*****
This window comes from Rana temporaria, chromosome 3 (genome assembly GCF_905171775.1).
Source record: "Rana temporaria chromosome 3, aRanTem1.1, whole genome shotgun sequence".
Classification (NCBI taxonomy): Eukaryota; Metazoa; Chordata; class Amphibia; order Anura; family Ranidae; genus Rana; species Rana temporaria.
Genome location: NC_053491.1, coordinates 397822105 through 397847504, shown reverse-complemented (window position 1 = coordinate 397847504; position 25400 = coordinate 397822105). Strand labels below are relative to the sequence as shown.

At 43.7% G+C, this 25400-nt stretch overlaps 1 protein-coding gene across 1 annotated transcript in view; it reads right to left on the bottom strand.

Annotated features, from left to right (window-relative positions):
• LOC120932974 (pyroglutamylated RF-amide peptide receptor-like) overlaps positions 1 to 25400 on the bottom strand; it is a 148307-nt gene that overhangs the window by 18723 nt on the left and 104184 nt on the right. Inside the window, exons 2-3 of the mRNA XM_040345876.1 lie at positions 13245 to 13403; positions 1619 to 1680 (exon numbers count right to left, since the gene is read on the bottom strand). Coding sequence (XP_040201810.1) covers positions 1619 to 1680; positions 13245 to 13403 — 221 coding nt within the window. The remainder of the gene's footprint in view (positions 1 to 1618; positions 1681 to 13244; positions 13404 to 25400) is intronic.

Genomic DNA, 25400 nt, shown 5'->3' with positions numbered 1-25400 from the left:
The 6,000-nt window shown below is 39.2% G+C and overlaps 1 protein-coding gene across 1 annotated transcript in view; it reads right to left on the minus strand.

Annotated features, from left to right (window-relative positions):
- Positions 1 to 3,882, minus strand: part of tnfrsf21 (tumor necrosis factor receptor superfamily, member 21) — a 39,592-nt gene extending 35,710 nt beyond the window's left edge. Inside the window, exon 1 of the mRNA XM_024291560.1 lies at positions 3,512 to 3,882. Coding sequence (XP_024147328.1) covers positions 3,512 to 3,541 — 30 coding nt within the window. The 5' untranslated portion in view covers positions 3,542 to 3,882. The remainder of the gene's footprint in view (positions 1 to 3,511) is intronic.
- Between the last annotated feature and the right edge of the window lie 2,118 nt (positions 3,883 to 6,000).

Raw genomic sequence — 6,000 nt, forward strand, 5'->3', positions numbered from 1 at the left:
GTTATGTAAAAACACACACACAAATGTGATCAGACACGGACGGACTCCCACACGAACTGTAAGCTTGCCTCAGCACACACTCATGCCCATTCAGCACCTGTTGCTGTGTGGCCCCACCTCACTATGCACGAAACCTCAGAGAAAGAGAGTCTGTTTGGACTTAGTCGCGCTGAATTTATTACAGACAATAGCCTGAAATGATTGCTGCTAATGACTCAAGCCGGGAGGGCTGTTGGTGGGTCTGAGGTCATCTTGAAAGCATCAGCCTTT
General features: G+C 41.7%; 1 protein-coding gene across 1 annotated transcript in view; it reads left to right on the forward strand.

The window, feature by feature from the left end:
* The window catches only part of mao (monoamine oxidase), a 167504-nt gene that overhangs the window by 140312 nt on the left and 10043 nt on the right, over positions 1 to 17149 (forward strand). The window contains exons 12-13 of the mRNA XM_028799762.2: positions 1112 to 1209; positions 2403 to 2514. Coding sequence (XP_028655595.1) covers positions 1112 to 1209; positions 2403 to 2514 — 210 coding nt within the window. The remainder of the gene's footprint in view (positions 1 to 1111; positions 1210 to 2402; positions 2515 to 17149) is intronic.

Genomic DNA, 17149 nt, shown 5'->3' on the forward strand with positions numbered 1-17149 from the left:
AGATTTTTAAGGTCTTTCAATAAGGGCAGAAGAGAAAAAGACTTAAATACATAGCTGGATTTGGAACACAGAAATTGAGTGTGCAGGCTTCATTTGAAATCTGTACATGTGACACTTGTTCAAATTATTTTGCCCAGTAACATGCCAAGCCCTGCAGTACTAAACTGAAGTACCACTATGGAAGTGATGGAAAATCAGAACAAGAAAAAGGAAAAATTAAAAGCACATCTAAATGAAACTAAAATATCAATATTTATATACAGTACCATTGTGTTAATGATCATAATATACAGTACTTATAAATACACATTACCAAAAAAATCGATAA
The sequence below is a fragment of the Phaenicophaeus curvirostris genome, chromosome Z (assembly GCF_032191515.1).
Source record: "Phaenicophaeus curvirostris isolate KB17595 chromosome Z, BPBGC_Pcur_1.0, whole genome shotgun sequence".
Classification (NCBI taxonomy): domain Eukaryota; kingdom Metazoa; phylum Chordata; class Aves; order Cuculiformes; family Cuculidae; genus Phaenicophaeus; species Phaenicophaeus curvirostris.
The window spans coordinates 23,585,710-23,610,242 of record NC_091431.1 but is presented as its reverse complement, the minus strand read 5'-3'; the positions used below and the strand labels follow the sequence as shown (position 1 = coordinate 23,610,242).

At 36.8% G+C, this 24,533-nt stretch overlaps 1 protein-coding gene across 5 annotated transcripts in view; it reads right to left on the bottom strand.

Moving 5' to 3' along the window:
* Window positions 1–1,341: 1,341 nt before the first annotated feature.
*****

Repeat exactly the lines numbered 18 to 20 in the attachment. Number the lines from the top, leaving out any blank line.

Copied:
Genomic DNA, 17149 nt, shown 5'->3' on the forward strand with positions numbered 1-17149 from the left:
AGATTTTTAAGGTCTTTCAATAAGGGCAGAAGAGAAAAAGACTTAAATACATAGCTGGATTTGGAACACAGAAATTGAGTGTGCAGGCTTCATTTGAAATCTGTACATGTGACACTTGTTCAAATTATTTTGCCCAGTAACATGCCAAGCCCTGCAGTACTAAACTGAAGTACCACTATGGAAGTGATGGAAAATCAGAACAAGAAAAAGGAAAAATTAAAAGCACATCTAAATGAAACTAAAATATCAATATTTATATACAGTACCATTGTGTTAATGATCATAATATACAGTACTTATAAATACACATTACCAAAAAAATCGATAA
The sequence below is a fragment of the Phaenicophaeus curvirostris genome, chromosome Z (assembly GCF_032191515.1).